With account minimums of as little as $25,000 and their availability now even through stodgy banks, hedge funds and hedge funds-of-funds are increasingly finding their way into ordinary investors' portfolios, MarketWatch reports.

And this has a number of financial advisers worried.

Although hedge funds are now required to register with the Securities and Exchange Commission, that measure only provides a thin layer of transparency and is really designed more to prevent the collapse of a fund, like Bayou Management, than down-in-the-trenches, everyday policing of hedge funds.

Other downsides to hedge funds, besides occasional fraud, are decreasing performance, rising fees and far higher risks than in mutual funds.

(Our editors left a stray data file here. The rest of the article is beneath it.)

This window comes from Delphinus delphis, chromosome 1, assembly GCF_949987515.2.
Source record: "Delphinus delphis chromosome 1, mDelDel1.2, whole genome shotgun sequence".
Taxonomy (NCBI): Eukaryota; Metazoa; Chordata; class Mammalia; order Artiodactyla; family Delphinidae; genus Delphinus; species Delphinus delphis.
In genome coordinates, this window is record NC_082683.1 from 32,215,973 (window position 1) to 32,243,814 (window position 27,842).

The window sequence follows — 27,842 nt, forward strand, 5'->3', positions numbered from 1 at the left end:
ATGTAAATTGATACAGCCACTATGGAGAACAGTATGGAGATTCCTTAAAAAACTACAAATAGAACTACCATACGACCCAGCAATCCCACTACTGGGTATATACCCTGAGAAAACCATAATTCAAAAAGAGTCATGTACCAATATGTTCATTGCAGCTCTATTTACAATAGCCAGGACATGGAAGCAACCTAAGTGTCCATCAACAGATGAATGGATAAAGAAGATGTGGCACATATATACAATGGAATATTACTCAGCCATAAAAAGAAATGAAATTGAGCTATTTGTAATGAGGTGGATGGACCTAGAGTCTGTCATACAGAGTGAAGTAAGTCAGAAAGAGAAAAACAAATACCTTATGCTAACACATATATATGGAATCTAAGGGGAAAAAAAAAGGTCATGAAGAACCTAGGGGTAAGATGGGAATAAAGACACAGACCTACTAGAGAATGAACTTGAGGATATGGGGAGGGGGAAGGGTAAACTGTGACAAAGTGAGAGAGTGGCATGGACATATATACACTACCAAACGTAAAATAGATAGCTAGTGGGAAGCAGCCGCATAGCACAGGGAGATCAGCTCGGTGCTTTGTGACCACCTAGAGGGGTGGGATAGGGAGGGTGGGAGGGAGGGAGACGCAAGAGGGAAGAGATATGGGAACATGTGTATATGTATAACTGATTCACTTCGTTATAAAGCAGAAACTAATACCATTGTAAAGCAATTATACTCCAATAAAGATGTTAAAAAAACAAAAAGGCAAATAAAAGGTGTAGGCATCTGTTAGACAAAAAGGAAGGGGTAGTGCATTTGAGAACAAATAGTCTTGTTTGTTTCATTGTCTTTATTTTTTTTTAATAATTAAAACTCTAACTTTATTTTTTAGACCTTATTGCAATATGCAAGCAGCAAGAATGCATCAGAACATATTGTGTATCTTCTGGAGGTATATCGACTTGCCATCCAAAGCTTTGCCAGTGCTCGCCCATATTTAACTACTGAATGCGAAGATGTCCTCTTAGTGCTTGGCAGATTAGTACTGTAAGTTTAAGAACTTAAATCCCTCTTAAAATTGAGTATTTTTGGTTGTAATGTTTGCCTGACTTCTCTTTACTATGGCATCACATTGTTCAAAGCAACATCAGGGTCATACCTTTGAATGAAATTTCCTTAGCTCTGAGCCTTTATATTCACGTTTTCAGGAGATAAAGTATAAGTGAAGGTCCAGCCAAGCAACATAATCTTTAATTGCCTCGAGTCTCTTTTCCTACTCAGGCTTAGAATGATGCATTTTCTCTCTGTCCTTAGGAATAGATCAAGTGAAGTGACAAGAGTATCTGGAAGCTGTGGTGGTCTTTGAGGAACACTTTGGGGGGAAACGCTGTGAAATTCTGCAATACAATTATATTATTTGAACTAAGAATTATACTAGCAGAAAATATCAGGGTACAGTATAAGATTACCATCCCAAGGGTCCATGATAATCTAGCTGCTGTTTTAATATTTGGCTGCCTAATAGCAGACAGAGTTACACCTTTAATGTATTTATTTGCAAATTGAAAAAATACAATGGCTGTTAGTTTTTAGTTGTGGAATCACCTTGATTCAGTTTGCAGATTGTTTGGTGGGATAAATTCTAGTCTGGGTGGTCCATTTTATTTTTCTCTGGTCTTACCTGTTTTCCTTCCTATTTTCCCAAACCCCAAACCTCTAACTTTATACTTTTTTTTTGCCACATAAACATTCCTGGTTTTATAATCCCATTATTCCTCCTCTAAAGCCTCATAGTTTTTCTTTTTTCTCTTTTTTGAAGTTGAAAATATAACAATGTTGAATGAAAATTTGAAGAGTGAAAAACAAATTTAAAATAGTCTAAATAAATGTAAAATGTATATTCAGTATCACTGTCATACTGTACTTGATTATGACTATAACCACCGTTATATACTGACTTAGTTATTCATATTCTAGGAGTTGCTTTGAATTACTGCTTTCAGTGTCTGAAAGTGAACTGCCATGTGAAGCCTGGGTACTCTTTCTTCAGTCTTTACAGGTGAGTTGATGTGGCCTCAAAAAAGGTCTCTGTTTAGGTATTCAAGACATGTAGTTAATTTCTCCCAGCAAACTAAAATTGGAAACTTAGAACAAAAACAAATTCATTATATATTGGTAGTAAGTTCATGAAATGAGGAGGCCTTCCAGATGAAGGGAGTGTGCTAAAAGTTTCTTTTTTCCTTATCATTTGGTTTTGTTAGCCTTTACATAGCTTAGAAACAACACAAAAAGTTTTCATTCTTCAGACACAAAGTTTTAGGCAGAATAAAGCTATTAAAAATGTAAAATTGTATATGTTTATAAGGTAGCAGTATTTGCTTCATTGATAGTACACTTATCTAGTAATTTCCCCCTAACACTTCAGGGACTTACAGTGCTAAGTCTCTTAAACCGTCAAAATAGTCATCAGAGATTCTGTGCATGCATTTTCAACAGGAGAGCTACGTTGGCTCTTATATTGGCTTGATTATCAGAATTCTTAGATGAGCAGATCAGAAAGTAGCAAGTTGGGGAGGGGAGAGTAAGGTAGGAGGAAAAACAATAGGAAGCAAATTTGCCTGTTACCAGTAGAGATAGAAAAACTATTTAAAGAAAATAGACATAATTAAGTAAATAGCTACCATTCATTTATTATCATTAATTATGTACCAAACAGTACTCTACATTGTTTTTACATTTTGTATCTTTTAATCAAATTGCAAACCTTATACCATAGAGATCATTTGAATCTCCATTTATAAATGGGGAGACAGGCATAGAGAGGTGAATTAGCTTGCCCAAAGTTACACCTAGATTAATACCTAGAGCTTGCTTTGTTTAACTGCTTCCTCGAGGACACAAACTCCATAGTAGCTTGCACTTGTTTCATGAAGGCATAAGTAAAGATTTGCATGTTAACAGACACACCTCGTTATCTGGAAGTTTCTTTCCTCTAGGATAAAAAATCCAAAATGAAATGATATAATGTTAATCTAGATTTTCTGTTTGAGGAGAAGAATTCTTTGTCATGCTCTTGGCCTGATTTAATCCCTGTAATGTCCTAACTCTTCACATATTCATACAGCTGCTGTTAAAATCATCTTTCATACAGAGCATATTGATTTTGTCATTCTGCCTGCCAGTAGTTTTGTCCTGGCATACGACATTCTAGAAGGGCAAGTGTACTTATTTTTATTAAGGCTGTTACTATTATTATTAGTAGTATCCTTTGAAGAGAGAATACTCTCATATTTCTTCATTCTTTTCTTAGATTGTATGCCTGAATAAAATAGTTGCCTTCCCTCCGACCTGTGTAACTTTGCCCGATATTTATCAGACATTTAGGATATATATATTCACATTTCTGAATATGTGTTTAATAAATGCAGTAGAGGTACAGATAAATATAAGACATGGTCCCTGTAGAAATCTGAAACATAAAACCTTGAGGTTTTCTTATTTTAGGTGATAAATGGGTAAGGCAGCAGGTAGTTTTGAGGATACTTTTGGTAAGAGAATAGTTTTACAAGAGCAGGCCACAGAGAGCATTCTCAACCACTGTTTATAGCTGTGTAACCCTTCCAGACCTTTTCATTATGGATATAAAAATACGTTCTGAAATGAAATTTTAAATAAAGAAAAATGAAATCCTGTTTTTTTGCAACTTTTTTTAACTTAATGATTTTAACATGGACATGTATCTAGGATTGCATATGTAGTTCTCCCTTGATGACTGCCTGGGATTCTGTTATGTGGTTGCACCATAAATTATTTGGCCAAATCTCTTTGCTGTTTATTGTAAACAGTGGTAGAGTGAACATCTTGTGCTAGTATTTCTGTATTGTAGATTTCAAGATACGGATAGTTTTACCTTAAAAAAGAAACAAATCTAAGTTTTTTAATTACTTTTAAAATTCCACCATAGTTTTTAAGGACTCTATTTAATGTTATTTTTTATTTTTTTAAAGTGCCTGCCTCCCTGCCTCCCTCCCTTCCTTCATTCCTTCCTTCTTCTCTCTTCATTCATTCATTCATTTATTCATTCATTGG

"I think hedge fund investing and certainly leveraged investing and speculating in various derivative forms are hugely risky propositions," said SEC Chairman Christopher Cox.

Subscribe Now

Access to premium content including in-depth coverage of mutual funds, hedge funds, 401(K)s, 529 plans, and more.

3-Week Free Trial

Insight and analysis into the management, marketing, operations and technology of the asset management industry.